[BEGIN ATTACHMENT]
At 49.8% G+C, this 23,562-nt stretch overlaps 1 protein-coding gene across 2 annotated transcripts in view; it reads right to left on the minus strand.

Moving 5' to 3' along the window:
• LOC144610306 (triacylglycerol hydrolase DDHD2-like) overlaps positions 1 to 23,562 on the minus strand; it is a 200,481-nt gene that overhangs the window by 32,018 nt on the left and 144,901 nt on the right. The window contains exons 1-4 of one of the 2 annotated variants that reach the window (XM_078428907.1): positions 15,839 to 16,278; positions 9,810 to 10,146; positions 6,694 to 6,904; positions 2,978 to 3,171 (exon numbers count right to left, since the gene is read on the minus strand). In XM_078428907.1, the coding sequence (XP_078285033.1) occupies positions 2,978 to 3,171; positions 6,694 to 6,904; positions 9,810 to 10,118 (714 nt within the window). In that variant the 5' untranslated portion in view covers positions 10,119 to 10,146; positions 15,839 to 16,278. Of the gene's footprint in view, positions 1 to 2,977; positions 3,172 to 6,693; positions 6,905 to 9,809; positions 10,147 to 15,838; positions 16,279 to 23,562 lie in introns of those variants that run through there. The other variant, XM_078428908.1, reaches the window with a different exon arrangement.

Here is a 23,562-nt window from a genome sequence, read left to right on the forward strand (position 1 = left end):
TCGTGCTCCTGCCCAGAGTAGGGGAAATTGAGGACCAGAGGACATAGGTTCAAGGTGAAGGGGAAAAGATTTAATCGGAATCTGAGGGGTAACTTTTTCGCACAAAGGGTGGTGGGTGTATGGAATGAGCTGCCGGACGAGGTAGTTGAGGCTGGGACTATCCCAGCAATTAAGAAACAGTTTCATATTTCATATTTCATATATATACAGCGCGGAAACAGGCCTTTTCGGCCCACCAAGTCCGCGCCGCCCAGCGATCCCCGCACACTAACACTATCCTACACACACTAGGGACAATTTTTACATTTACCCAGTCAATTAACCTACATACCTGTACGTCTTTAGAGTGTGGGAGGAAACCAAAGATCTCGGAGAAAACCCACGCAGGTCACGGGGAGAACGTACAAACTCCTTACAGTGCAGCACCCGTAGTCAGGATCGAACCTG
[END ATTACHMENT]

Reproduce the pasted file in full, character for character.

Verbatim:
At 49.8% G+C, this 23,562-nt stretch overlaps 1 protein-coding gene across 2 annotated transcripts in view; it reads right to left on the minus strand.

Moving 5' to 3' along the window:
• LOC144610306 (triacylglycerol hydrolase DDHD2-like) overlaps positions 1 to 23,562 on the minus strand; it is a 200,481-nt gene that overhangs the window by 32,018 nt on the left and 144,901 nt on the right. The window contains exons 1-4 of one of the 2 annotated variants that reach the window (XM_078428907.1): positions 15,839 to 16,278; positions 9,810 to 10,146; positions 6,694 to 6,904; positions 2,978 to 3,171 (exon numbers count right to left, since the gene is read on the minus strand). In XM_078428907.1, the coding sequence (XP_078285033.1) occupies positions 2,978 to 3,171; positions 6,694 to 6,904; positions 9,810 to 10,118 (714 nt within the window). In that variant the 5' untranslated portion in view covers positions 10,119 to 10,146; positions 15,839 to 16,278. Of the gene's footprint in view, positions 1 to 2,977; positions 3,172 to 6,693; positions 6,905 to 9,809; positions 10,147 to 15,838; positions 16,279 to 23,562 lie in introns of those variants that run through there. The other variant, XM_078428908.1, reaches the window with a different exon arrangement.

Here is a 23,562-nt window from a genome sequence, read left to right on the forward strand (position 1 = left end):
TCGTGCTCCTGCCCAGAGTAGGGGAAATTGAGGACCAGAGGACATAGGTTCAAGGTGAAGGGGAAAAGATTTAATCGGAATCTGAGGGGTAACTTTTTCGCACAAAGGGTGGTGGGTGTATGGAATGAGCTGCCGGACGAGGTAGTTGAGGCTGGGACTATCCCAGCAATTAAGAAACAGTTTCATATTTCATATTTCATATATATACAGCGCGGAAACAGGCCTTTTCGGCCCACCAAGTCCGCGCCGCCCAGCGATCCCCGCACACTAACACTATCCTACACACACTAGGGACAATTTTTACATTTACCCAGTCAATTAACCTACATACCTGTACGTCTTTAGAGTGTGGGAGGAAACCAAAGATCTCGGAGAAAACCCACGCAGGTCACGGGGAGAACGTACAAACTCCTTACAGTGCAGCACCCGTAGTCAGGATCGAACCTG